The Cumbrian Spaceman

Sunday 24 May 1964 may not stick out as an important date for many unless it’s your birthday…but there are some in the UFO community who may be familiar with the colour photograph below taken by the late Jim Templeton on that very date.

Also known as the Cumbrian Spaceman and the Solway Firth Spaceman, a full account of this fascinating story can be found here on Dave Clarke’s blog. The photograph at that time caused a sensation in the media and even made an appearance in an issue of Flying Saucer Review of that same year. However, despite this, the story of the mystery photograph and its link to Woomera in Australia doesn’t seem to have appeared in many UFO books that pre-date 1997, certainly those published in the late 1960s and 1970s.

The photo was almost immediately labelled as a fraud, merely because of the spaceman-like figure that oddly protrudes from side of the little girl’s head. Perhaps instead of it being a fraud it’s more of a photographic anomaly? In an interview with the Daily Mail on 13 December 2002, Jim Templeton said

The picture is certainly not a fake and I am as bemused as anyone else as to how this image appeared in the background. Over the four decades the photo has been in the public domain, I have had many thousands of letters from people all over the world with various ideas or possibilities – most of which made little sense to me.

As fakes go this photograph is considered a really poor attempt. A fake is an attempt by its maker to convince others that the article they’ve created is genuine and not a modern copy. Faking is the art of deception. So why hasn’t that happened here? The photograph looks odd, even stupid…how can that weird looking figure be an anomaly? Surely this is a fake? There are good fakes and there are bad ones, the problem we have here is that we do not yet have an explanation to account exactly for how this ‘fake’ has been made.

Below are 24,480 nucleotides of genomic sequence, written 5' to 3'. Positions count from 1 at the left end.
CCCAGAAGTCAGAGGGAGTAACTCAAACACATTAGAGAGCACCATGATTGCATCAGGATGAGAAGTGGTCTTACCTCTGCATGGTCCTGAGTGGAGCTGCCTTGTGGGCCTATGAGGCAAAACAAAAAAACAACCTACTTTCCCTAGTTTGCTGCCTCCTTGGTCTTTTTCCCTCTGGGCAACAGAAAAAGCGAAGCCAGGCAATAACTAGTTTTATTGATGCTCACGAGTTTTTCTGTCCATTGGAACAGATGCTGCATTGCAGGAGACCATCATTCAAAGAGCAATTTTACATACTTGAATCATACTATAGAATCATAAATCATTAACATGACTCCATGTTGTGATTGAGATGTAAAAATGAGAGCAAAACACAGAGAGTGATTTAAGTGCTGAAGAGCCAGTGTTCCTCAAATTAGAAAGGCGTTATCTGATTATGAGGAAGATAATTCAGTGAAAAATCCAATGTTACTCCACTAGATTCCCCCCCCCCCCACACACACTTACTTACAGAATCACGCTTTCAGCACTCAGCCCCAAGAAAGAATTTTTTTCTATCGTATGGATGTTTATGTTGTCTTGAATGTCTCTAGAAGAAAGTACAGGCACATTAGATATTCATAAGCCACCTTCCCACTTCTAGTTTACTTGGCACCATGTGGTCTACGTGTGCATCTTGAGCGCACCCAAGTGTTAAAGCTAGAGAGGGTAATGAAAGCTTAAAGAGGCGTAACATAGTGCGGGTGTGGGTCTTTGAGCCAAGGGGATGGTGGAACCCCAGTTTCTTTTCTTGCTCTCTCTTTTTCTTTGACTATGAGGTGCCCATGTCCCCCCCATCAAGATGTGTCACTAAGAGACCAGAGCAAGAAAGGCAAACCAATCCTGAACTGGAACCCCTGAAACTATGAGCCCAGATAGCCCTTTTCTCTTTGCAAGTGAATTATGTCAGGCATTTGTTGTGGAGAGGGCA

Additionally, the late Jim Templeton, his wife and daughters have never admitted to faking this image, they’ve also not financially profitted from it. So if it has been faked who made it? Jim Templeton perhaps? If so, where and when did he do this? If it’s the work of someone else then was this fake simply a practical joke played on Mr. Templeton who was known for his fun sense of humour?

The image itself has become transformed into a UFO myth, in the way that (dare I mention it) Roswell has, particularly because of its links to the Blue Streak missile, its testing area within Woomera in Southern Australia and the mystery men who allegedly had been sent by the Ministry to visit Mr. Templeton some time after the photo had been published in the local press. Yet the claimed halted Blue Streak launch never happened and the strange visitors cannot be confirmed, certainly not by the Ministry where official documents relating to this period are available at the Public Record Office in Kew.

One other factor that brings dispute over the authenticity of this photo is that Mr. Templeton was known for his practical jokes, he even apparently claimed he had once forged a five pound note. Taking a Keelian perspective on this, could the photo not be a case of ‘the boy who cried wolf’? Certainly, one cannot accuse the Templeton family of making lots of money from this event because they’ve shunned the publicity. The photograph even takes pride of place displayed framed on a wall within their home.

So here we have it, like many other tales, the Cumbrian Spaceman has become woven into UFO lore and unsurprisingly remains unexplained. If a similar photograph is produced today and presented as a genuine anomaly, how would the public treat it? They would of course think that we have the technology to be able to fake anything. We are of course in a society that’s too quick to judge and we often come out with the wrong conclusion. Until we have satisfactory answers I do feel that the Templeton photo should not be immediately dismissed as a fake.

This entry was posted in BUFORA, Close Encounter, UFO, UFO and Close Encounters, Uncategorized. Bookmark the permalink.

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